The railway branched from the Nuneaton line at Hawkesbury Jct. It served the Wyken, Alexandra & Craven colliery in that order. Now, the smoking hills were between the Alexandra & Craven stretch of railway. I am so fired up on this that I am going to make it my next ramble. I need to find out where I can get to, also I notice that the council have been busy making parklands which may have destroyed what was left. Sad I am sure that there was a section of the railway carried on a brick arch structure too. Oh my So, is it time for another adventure? Will I be able to leave on the next high tide? Tune in to the next epidode. (The organ comes up playing at this juncture) Lol
Rambling, Coventry area
dutchman
Spon End
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8 of 109  Tue 26th Jul 2011 5:38pm  
Member: Joined Mar 2010  Total posts:3052

Before I visited Coventry Walks, I had no idea that part of Coventry has so much history. When the post war estates were built the council missed a golden opportunity to incorporate the industrial architecture into the modern design. It would have added a great deal of interest to the area and even maybe become a tourist attraction. For example, the narrow gauge tramway that crossed Deedmore Road could have been used to give joyrides in summer.
Rambling, Coventry area
PhilipInCoventry
Holbrooks
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9 of 109  Tue 26th Jul 2011 7:38pm  
Moderator: Joined Apr 2010  Total posts:3830

When I was ten, I remember the rails still in place across the Henley Rd, that had been covered with tarmac & the white gates were still in place. Where the tarmac had worn, I could see the rails which were mixed gauge, showing that they accepted standard gauge, as well as the tramway wagons. I understood that, being a train-spotter, a hobby which was gathering momentum with me then. When I was at Courtaulds, I made friends with an engineering inspector, Arthur Fox, who lived in Bedworth. He was a mind of history (which he taught). Not only would he have been so useful on this site, he would have loved being on it, along with all of the members here. This site is an asset to the City of Coventry, as well as to our enjoyment.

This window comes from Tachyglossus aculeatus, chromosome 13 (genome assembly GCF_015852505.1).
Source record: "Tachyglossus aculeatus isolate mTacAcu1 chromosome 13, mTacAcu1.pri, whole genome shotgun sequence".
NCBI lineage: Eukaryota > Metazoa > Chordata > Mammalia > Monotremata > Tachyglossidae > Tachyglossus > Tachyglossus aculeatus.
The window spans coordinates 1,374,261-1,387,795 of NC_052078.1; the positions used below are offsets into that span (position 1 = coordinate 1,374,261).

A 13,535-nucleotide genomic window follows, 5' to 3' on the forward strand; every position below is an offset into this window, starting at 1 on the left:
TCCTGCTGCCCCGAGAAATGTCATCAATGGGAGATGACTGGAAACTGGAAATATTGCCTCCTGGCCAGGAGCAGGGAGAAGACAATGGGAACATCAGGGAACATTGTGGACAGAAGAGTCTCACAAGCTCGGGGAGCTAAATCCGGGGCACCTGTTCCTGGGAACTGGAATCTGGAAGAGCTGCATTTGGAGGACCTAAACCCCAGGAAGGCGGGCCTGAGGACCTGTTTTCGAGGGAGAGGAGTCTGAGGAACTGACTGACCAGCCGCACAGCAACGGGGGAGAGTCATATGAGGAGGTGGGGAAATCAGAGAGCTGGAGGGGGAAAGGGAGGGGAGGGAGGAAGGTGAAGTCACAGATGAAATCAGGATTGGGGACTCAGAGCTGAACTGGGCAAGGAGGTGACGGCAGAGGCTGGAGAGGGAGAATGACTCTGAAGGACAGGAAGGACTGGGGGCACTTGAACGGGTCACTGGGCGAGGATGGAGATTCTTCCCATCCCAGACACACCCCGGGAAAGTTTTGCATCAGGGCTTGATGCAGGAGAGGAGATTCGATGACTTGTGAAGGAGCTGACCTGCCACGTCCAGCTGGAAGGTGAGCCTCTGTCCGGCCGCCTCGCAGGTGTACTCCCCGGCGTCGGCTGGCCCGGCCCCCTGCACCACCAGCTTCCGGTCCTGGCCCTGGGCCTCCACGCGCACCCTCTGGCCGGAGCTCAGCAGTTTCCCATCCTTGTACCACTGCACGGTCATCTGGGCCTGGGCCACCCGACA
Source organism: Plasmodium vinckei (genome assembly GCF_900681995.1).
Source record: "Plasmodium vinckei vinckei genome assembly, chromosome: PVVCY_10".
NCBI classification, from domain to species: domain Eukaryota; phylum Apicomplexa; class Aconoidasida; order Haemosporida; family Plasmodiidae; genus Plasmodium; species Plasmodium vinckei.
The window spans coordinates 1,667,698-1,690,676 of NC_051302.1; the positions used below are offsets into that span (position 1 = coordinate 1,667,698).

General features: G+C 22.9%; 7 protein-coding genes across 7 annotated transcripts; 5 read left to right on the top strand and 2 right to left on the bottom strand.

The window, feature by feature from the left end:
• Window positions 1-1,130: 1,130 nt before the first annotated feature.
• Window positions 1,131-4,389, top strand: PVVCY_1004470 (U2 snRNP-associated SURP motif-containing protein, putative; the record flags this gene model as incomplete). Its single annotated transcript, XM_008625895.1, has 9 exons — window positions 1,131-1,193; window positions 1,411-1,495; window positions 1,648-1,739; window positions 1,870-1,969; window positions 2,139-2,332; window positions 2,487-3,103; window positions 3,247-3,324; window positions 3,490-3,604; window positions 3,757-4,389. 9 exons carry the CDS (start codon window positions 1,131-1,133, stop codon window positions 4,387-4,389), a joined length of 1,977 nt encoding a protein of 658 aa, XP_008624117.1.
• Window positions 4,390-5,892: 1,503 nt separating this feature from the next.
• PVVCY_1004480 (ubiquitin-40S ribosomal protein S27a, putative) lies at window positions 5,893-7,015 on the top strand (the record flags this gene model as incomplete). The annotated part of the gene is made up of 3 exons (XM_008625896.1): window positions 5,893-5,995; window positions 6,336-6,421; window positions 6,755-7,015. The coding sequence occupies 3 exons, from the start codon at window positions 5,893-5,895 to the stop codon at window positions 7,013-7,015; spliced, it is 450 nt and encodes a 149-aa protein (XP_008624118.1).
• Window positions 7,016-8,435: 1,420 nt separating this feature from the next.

Rambling, Coventry area
InnisRoad
Hessle
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10 of 109  Tue 26th Jul 2011 8:51pm  
Member: Joined Feb 2011  Total posts:130

The question "Where next?" prompts me to remember my childhood in Earlsdon. The area I have in mind is known as Styvechale Common. It stretches from around the throat of Earlsdon Avenue South, along the Kenilworth Road (on both sides) to Coat of Arms Bridge Road and Canley Ford Road. We used to walk the round trip, out via the footpath at the back of Earlsdon Street to Providence Street and Earlsdon Avenue, returning home via the footpath across the golf course (or vice versa). In the Canley Ford Road section (known generally as Canley Woods) there was a depression, probably a sandstone quarry, which we called Devil's Dungeon. That was, until we discovered the better known Devil's Dungeon near Beechwood Avenue. They were great for riding your bike up and down; going UP the steep bit was the most exciting. But, as a late teenager and into my early twenties, I enjoyed walking the round, usually taking a dog for a walk. If you included the Memorial Park in the circuit, it could be quite a long walk.